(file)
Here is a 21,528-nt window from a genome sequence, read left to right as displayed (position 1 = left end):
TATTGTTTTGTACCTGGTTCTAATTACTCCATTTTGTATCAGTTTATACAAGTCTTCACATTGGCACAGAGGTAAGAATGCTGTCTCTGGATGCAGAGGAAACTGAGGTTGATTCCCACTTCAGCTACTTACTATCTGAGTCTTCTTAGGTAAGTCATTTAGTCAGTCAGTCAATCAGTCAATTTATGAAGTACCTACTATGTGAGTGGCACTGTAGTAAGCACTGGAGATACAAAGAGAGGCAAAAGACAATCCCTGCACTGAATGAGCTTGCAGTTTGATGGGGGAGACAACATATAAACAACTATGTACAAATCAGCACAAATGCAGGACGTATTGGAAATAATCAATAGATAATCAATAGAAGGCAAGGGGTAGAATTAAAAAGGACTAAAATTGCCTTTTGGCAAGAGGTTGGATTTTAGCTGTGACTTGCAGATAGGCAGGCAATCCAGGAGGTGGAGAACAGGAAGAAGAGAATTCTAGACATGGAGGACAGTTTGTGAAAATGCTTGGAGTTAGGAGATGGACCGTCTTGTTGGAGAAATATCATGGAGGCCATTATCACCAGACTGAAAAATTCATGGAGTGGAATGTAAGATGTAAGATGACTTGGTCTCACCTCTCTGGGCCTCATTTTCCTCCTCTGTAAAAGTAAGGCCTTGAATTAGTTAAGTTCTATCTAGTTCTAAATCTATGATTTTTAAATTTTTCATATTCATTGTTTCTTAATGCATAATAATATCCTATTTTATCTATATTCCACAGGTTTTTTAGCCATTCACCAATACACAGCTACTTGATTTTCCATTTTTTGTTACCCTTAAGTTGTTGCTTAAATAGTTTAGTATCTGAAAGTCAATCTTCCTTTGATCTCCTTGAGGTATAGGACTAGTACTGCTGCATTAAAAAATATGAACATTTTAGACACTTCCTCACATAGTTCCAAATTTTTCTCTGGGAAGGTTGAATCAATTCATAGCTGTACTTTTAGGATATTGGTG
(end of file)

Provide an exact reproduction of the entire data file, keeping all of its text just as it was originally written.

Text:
Here is a 21,528-nt window from a genome sequence, read left to right as displayed (position 1 = left end):
TATTGTTTTGTACCTGGTTCTAATTACTCCATTTTGTATCAGTTTATACAAGTCTTCACATTGGCACAGAGGTAAGAATGCTGTCTCTGGATGCAGAGGAAACTGAGGTTGATTCCCACTTCAGCTACTTACTATCTGAGTCTTCTTAGGTAAGTCATTTAGTCAGTCAGTCAATCAGTCAATTTATGAAGTACCTACTATGTGAGTGGCACTGTAGTAAGCACTGGAGATACAAAGAGAGGCAAAAGACAATCCCTGCACTGAATGAGCTTGCAGTTTGATGGGGGAGACAACATATAAACAACTATGTACAAATCAGCACAAATGCAGGACGTATTGGAAATAATCAATAGATAATCAATAGAAGGCAAGGGGTAGAATTAAAAAGGACTAAAATTGCCTTTTGGCAAGAGGTTGGATTTTAGCTGTGACTTGCAGATAGGCAGGCAATCCAGGAGGTGGAGAACAGGAAGAAGAGAATTCTAGACATGGAGGACAGTTTGTGAAAATGCTTGGAGTTAGGAGATGGACCGTCTTGTTGGAGAAATATCATGGAGGCCATTATCACCAGACTGAAAAATTCATGGAGTGGAATGTAAGATGTAAGATGACTTGGTCTCACCTCTCTGGGCCTCATTTTCCTCCTCTGTAAAAGTAAGGCCTTGAATTAGTTAAGTTCTATCTAGTTCTAAATCTATGATTTTTAAATTTTTCATATTCATTGTTTCTTAATGCATAATAATATCCTATTTTATCTATATTCCACAGGTTTTTTAGCCATTCACCAATACACAGCTACTTGATTTTCCATTTTTTGTTACCCTTAAGTTGTTGCTTAAATAGTTTAGTATCTGAAAGTCAATCTTCCTTTGATCTCCTTGAGGTATAGGACTAGTACTGCTGCATTAAAAAATATGAACATTTTAGACACTTCCTCACATAGTTCCAAATTTTTCTCTGGGAAGGTTGAATCAATTCATAGCTGTACTTTTAGGATATTGGTG